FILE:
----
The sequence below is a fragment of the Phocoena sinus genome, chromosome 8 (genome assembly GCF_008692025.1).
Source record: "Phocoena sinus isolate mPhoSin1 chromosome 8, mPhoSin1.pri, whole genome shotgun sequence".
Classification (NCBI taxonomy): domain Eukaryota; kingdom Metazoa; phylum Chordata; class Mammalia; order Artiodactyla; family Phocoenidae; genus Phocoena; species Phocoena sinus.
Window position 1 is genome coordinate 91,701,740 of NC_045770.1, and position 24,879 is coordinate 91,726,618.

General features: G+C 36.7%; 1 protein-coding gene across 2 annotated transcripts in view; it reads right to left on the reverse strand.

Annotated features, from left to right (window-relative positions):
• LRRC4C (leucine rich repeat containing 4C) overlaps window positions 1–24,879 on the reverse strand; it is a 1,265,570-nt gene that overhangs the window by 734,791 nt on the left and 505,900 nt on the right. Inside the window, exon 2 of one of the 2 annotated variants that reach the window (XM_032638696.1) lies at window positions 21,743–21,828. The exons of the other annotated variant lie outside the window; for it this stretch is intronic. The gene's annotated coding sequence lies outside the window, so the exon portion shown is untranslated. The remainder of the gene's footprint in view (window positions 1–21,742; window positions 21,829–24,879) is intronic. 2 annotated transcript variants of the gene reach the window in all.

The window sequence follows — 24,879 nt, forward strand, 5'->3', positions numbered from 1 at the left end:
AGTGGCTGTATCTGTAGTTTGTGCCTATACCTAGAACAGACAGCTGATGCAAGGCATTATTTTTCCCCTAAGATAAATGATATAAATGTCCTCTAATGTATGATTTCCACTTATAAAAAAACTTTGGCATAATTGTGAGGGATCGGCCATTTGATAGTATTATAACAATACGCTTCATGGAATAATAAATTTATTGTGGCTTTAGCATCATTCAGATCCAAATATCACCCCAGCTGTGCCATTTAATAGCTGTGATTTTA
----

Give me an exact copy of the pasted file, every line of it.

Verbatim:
The sequence below is a fragment of the Phocoena sinus genome, chromosome 8 (genome assembly GCF_008692025.1).
Source record: "Phocoena sinus isolate mPhoSin1 chromosome 8, mPhoSin1.pri, whole genome shotgun sequence".
Classification (NCBI taxonomy): domain Eukaryota; kingdom Metazoa; phylum Chordata; class Mammalia; order Artiodactyla; family Phocoenidae; genus Phocoena; species Phocoena sinus.
Window position 1 is genome coordinate 91,701,740 of NC_045770.1, and position 24,879 is coordinate 91,726,618.

General features: G+C 36.7%; 1 protein-coding gene across 2 annotated transcripts in view; it reads right to left on the reverse strand.

Annotated features, from left to right (window-relative positions):
• LRRC4C (leucine rich repeat containing 4C) overlaps window positions 1–24,879 on the reverse strand; it is a 1,265,570-nt gene that overhangs the window by 734,791 nt on the left and 505,900 nt on the right. Inside the window, exon 2 of one of the 2 annotated variants that reach the window (XM_032638696.1) lies at window positions 21,743–21,828. The exons of the other annotated variant lie outside the window; for it this stretch is intronic. The gene's annotated coding sequence lies outside the window, so the exon portion shown is untranslated. The remainder of the gene's footprint in view (window positions 1–21,742; window positions 21,829–24,879) is intronic. 2 annotated transcript variants of the gene reach the window in all.

The window sequence follows — 24,879 nt, forward strand, 5'->3', positions numbered from 1 at the left end:
AGTGGCTGTATCTGTAGTTTGTGCCTATACCTAGAACAGACAGCTGATGCAAGGCATTATTTTTCCCCTAAGATAAATGATATAAATGTCCTCTAATGTATGATTTCCACTTATAAAAAAACTTTGGCATAATTGTGAGGGATCGGCCATTTGATAGTATTATAACAATACGCTTCATGGAATAATAAATTTATTGTGGCTTTAGCATCATTCAGATCCAAATATCACCCCAGCTGTGCCATTTAATAGCTGTGATTTTA